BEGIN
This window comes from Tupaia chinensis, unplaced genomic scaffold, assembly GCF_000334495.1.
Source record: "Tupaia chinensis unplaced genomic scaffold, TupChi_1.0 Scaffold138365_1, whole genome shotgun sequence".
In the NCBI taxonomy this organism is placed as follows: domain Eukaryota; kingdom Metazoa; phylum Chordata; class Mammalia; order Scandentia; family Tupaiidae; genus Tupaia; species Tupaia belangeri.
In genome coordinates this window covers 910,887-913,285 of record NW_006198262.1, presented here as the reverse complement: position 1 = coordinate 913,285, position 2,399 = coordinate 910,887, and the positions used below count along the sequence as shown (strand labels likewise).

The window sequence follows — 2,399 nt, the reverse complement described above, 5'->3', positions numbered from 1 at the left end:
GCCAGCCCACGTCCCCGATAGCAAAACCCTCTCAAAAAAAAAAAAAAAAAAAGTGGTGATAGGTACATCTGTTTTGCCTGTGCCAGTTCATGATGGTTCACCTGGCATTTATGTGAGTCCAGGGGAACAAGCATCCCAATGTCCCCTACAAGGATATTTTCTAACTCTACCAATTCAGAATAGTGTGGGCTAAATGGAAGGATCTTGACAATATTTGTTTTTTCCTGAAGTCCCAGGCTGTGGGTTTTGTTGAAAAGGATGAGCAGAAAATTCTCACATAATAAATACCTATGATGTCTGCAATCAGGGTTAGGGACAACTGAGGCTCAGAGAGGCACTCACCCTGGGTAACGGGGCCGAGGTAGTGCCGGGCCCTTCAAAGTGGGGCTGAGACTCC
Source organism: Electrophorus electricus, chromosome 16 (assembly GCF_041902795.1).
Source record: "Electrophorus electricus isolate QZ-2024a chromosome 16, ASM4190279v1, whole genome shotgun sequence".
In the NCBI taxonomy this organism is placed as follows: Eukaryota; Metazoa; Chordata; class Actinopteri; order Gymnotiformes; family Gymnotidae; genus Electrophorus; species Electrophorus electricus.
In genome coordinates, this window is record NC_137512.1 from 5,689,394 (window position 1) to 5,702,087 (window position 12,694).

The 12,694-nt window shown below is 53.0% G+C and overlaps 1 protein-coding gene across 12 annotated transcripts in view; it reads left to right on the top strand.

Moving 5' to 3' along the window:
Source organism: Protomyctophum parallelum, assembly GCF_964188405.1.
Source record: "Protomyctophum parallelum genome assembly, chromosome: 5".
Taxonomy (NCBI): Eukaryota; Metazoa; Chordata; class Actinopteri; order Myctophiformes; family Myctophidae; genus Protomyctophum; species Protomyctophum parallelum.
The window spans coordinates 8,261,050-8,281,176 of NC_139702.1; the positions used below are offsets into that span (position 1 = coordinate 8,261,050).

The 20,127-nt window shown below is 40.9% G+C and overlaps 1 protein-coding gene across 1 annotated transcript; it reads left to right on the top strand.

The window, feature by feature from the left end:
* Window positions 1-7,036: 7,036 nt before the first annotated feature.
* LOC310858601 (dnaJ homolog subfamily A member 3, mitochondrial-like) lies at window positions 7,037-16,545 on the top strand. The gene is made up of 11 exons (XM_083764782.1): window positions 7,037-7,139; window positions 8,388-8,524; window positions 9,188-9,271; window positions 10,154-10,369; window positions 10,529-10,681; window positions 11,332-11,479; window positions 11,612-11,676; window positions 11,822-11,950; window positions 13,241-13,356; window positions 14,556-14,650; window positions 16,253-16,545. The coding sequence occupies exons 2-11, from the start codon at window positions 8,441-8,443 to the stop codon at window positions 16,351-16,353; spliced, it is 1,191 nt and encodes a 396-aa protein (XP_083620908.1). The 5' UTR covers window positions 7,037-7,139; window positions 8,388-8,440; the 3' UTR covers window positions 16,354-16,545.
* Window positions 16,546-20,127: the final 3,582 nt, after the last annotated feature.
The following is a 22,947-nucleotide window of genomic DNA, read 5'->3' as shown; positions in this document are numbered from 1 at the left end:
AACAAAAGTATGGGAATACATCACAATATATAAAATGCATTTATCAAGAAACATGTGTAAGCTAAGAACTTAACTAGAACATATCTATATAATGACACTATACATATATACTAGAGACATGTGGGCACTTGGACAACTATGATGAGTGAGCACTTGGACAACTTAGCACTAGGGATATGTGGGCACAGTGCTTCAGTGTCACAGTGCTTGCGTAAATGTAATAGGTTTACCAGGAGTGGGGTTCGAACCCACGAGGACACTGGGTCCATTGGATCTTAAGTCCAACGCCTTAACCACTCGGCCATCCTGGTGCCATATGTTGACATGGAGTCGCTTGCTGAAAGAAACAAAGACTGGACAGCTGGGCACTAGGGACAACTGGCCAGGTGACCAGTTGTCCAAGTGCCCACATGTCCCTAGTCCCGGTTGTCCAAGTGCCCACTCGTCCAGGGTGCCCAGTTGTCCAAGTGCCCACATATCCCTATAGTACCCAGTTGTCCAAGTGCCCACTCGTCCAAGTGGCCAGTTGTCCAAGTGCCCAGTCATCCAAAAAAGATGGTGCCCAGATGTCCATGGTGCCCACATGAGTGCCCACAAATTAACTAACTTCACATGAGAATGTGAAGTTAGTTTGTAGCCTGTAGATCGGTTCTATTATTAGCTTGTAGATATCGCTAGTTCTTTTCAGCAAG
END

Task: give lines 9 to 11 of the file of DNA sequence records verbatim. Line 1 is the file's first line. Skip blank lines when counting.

In the NCBI taxonomy this organism is placed as follows: Eukaryota; Metazoa; Chordata; class Actinopteri; order Gymnotiformes; family Gymnotidae; genus Electrophorus; species Electrophorus electricus.
In genome coordinates, this window is record NC_137512.1 from 5,689,394 (window position 1) to 5,702,087 (window position 12,694).

The 12,694-nt window shown below is 53.0% G+C and overlaps 1 protein-coding gene across 12 annotated transcripts in view; it reads left to right on the top strand.